Michael Ensdorf is Professor of Photography/Journalism & Media Studies and Founder and Director of the Gage Gallery at Roosevelt University in Chicago where he helped develop the Journalism and Media Studies program and teaches documentary photography, photojournalism, and photo history. Ensdorf’s photographic work has been widely exhibited, and was included in the seminal exhibitions and publications “Iterations: The New Image” and “Photography after Photography: Memory and Representation in the Digital Age.” His work is in the permanent collection of the Museum of Contemporary Photography in Chicago. As founding director, Ensdorf has developed the Gage Gallery at Roosevelt University into Chicago’s premier space for showcasing contemporary critical social photo-documentary work.
Lou Jones maintains a studio in Boston, MA, where has photographed for Fortune 500 corporations, advertising agencies, national and international companies. He has completed assignments for magazines and publishers such as Time/Life, National Geographic, Fortune and Paris Match and covered thirteen Olympic Games. Currently Lou Jones has been documenting the entire continent of Africa with his ambitious panAFRICA project. Jones has received awards from organizations such as Communication Arts Magazine, Art Directors Club of Boston, Travel Photographer of the Year, and International Photographic Council (United Nations). Nikon recognizes Jones as a “Legend Behind the Lens” and Lowepro has honored him as a “Champion”. He has lectured and taught workshops all over the world including at the PhotoPlus Expo in New York City, the Ford Hall Forum at Suffolk University, and Estúdio Brasil in Sao Paulo, Brazil. The first book Jones published, Final Exposure: Portraits from Death Row, earned him the Ehrmann Award from Massachusetts Citizens Against the Death Penalty.
Chelsea Matiash is Senior Editor, Digital Transition Strategy at The New York Times, managing the visuals pod of the newsroom development team. She is the secretary of the Newswomen’s Club of New York and has volunteered with various industry organizations, including the Eddie Adams Workshop and Women Photograph Workshop. Previously, she was the senior photo editor at The Intercept, deputy editor for multimedia at TIME, and a photo editor at The Wall Street Journal and The A.P. Chelsea served on the executive board of directors at the National Press Photographers Association from 2016-2018, attended the Poynter Leadership Academy for Women in Digital Media in 2018, and has served as a juror for Getty Images Editorial Grants, American Photography and The Fence, among others.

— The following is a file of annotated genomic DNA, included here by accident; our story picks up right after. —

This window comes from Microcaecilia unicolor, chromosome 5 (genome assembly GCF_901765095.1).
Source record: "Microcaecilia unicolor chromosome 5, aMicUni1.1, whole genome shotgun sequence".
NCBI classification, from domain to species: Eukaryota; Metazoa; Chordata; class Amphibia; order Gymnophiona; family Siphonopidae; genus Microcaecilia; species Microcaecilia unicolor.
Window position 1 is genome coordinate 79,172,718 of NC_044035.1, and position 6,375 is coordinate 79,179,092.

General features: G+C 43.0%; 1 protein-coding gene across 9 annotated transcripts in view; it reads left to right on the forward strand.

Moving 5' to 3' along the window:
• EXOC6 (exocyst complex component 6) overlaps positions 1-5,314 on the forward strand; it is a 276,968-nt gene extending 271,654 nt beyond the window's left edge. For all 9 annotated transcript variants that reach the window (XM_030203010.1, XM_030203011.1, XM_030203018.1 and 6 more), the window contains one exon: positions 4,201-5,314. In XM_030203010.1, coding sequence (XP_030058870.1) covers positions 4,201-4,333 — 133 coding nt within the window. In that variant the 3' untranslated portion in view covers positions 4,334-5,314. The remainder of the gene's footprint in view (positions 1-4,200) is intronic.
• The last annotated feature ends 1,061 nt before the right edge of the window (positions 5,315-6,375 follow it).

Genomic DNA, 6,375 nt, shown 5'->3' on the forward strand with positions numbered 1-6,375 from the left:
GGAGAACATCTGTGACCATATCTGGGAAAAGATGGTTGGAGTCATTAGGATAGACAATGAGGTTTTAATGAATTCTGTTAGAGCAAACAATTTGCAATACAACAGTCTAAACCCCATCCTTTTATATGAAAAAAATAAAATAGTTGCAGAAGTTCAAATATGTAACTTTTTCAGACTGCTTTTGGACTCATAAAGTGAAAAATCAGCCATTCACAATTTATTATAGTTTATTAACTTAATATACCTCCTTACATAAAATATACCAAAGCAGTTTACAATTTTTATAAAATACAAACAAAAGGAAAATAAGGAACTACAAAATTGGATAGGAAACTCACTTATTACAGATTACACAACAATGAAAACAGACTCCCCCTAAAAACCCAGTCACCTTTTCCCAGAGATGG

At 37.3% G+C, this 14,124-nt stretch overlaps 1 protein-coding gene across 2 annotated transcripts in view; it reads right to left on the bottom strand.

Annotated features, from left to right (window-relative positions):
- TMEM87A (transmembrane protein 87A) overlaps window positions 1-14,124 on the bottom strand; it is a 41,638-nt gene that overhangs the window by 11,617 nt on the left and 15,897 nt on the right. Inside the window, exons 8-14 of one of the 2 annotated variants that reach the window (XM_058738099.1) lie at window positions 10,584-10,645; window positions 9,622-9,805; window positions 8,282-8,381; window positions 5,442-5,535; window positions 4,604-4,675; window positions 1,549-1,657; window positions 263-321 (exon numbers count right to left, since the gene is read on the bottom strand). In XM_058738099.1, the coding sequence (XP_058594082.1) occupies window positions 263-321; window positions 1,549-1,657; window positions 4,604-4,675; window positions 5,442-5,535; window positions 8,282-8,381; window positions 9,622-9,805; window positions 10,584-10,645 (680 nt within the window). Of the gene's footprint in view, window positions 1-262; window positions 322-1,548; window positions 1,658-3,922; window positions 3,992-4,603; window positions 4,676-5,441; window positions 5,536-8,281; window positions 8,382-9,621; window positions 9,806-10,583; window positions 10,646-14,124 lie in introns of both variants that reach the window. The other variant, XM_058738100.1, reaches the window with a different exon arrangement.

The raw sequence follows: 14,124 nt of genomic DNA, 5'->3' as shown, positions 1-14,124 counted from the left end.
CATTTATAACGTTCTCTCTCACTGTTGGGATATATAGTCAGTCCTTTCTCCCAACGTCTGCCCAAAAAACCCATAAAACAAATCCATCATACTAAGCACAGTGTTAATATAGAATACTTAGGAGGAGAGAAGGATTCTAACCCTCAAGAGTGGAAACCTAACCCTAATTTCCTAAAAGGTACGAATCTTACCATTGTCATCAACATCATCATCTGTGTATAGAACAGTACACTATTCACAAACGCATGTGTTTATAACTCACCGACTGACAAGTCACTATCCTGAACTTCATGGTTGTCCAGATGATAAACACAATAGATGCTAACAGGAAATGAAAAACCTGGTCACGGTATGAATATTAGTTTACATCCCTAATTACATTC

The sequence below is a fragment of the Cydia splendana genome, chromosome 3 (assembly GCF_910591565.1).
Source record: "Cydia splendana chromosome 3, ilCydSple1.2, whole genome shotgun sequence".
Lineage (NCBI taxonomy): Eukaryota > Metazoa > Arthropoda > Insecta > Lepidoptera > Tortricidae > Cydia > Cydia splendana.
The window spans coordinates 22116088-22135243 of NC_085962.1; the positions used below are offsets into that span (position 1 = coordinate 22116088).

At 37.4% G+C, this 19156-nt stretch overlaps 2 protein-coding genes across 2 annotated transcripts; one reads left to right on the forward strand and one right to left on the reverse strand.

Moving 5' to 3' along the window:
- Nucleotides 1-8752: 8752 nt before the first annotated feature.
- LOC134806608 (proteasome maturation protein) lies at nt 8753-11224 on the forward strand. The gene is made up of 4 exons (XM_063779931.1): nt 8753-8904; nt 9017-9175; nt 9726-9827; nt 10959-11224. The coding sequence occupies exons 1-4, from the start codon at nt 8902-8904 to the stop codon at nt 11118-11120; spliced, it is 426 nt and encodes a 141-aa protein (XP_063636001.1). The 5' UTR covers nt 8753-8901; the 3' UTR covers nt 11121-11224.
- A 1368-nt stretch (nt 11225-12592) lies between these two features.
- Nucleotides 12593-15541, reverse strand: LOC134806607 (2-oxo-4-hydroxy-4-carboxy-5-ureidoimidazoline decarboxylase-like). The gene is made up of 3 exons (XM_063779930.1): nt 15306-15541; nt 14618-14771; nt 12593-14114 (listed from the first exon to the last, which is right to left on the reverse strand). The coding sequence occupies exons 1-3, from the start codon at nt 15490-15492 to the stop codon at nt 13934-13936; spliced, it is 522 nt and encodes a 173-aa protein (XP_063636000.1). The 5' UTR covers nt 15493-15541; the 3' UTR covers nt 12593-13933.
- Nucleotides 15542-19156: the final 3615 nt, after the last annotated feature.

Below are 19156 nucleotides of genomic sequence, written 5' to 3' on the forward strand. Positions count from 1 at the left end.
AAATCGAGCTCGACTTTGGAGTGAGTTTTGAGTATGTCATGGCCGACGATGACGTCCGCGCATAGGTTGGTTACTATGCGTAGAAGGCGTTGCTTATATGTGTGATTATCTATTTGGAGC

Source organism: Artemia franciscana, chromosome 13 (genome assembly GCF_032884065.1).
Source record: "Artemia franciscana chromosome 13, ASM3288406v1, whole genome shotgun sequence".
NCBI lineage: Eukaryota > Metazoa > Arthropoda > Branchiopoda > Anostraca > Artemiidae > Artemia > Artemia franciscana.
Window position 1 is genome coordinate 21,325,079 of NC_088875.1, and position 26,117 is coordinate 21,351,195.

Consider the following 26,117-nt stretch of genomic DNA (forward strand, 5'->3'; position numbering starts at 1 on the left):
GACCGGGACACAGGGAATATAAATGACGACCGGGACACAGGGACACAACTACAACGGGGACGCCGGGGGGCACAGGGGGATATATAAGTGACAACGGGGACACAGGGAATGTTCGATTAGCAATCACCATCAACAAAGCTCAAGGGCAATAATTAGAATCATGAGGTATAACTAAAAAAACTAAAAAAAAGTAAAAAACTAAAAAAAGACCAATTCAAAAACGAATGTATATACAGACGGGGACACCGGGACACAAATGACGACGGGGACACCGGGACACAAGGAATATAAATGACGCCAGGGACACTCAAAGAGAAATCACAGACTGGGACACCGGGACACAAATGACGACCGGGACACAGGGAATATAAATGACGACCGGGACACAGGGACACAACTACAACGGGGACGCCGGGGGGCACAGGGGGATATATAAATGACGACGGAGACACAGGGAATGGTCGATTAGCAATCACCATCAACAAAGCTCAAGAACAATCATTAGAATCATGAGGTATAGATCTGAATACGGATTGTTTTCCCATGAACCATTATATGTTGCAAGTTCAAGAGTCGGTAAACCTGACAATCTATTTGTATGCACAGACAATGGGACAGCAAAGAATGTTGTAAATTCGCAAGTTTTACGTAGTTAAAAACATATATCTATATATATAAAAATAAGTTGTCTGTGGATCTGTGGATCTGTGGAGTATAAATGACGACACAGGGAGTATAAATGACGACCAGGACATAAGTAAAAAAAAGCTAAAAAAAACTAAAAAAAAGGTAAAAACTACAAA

Maggie Soladay is Senior Photo Editor at the Open Society Foundations based in NYC. The Open Society Foundations is one of the largest philanthropic organizations in the world, working to support freedom, democracy, and human rights. She curates the Open Society Instagram feed, where each week a different photography project is featured exploring different human rights issues. Maggie has over 25 years of experience in the photography industry having worked in nearly every role including photo assistant, photographer, location scout, producer, and editor.
Fall 2021 ZEKE Magazin
The 2021 ZEKE Award for Documentary Photography is presented by:
About the Social Documentary Network
Social Documentary Network (SDN) is a global community of documentary photographers, editors, curators, NGOs, students, journalists and others who believe in the power of visual storytelling to build understanding and appreciation for the complexities, nuances, wonders, and contradictions that abound in the world today. Since our founding in 2008, the SDN website has featured more than 3,000 exhibits by nearly 2,000 photographers from all corners of the globe. Today, we have grown beyond the boundaries of a computer screen and produce gallery exhibitions, educational programs, calls for entries and our print magazine, ZEKE: The Magazine of Global Documentary. Recent exhibits on SDN have explored migration, the rising seas of Antarctica, Iran, asylum in America, teen mothers, and nomads of Kyrgyzstan.
Click here to view all of the exhibits.